So something that tends to be rather
global like a log or a configuration,
you would suggest to put in the IO
monad? From looking at (an admittedly
very limited set of) examples, I come
to think that Haskell code tends to be
either pure (i.e., not monadic at all)
or in the IO monad. Or is this a
I think this is a misconception, only the IO monad is not pure. monads like Write/T/Reader/T/State/T/ST monads are purely functional still. You can write a pure function which uses any of these monads internally like this completely useless example:
foo :: Int -> Int
foo seed = flip execState seed $ do
modify $ (+) 3
modify $ (+) 4
modify $ (-) 2
All this is doing is threading/plumbing the state implicitly, what you would do yourself by hand explicitly, the do-notation here just gives you some nice syntactic sugar to make it look imperative. You can't do any IO actions here, you can't call any foreign functions. ST monad lets you have real mutable references in a local scope while having a pure function interface and, you can't do any IO actions in there it's purely functional still.
You can't avoid some IO actions but you don't want to fall back to IO for everything because that is where anything can go, missiles can be launched, you've got no control. Haskell has abstractions to control effectful computations at varying degrees of safety/purity, IO monad should be the last resort (but you can't avoid it completely).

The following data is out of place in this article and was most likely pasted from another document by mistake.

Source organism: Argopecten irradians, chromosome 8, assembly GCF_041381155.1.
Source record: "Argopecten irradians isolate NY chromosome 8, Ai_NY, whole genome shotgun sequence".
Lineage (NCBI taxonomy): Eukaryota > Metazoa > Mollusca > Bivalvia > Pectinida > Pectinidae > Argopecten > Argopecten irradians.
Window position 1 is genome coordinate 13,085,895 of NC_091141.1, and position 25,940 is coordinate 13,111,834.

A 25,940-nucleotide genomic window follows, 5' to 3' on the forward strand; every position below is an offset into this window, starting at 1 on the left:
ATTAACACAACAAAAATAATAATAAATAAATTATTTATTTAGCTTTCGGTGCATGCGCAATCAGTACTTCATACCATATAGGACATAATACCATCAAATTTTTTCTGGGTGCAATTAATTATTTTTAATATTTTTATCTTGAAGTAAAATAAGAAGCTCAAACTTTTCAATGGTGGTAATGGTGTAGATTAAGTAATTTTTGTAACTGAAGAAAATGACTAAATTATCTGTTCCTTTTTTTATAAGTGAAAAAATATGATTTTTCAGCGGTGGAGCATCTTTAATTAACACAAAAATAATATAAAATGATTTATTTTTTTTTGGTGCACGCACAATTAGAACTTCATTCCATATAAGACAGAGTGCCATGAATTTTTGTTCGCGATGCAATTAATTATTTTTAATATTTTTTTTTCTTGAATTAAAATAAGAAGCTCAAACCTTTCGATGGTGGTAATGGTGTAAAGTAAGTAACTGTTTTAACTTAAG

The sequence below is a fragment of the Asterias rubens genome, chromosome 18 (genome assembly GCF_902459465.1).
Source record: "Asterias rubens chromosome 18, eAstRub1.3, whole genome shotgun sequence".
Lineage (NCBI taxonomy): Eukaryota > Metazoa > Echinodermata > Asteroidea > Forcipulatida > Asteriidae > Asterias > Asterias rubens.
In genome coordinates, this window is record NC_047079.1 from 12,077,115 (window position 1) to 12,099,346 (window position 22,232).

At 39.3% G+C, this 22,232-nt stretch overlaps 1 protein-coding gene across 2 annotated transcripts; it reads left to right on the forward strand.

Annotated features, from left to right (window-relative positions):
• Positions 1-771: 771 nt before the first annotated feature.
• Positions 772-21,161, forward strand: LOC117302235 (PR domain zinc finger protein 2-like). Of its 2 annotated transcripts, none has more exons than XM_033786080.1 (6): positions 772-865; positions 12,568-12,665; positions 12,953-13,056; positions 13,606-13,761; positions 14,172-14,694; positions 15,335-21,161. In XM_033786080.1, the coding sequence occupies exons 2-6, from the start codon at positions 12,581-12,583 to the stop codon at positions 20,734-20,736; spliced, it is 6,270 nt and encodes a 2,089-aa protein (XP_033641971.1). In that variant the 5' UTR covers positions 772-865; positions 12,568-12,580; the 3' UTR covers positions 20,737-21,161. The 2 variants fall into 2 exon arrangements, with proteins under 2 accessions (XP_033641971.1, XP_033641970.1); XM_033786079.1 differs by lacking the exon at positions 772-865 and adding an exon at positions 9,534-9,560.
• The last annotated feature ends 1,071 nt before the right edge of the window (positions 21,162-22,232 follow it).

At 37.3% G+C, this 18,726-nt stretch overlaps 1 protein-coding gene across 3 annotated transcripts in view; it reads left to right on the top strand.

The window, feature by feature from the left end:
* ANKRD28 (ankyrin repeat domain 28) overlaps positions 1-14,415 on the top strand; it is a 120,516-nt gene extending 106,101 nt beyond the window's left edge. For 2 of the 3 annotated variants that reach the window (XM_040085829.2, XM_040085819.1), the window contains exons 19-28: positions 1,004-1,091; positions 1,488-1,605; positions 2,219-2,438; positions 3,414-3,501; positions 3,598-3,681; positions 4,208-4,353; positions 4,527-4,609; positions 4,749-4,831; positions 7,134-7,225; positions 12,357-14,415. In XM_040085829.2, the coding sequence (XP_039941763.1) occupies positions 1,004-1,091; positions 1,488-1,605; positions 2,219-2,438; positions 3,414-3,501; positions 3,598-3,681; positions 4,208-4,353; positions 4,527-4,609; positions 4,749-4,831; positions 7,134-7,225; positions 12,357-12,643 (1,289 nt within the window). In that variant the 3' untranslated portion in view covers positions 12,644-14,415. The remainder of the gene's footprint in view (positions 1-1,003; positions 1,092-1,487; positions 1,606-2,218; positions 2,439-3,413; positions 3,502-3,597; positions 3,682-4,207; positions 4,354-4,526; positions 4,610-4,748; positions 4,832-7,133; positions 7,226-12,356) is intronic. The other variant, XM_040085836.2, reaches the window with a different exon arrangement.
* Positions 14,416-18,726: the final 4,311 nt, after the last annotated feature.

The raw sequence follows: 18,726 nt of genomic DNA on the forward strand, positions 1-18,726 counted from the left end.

In your example I think you should stick to using monad transformers or a custom made monad that does the same as composing them with transformers. I've never written a custom monad (yet) but I've used monad transformers quite a bit (my own code, not at work), don't worry about them so much, use them and it's not as bad as you think.
Have you seen the chapter from Real World Haskell that uses monad transformers?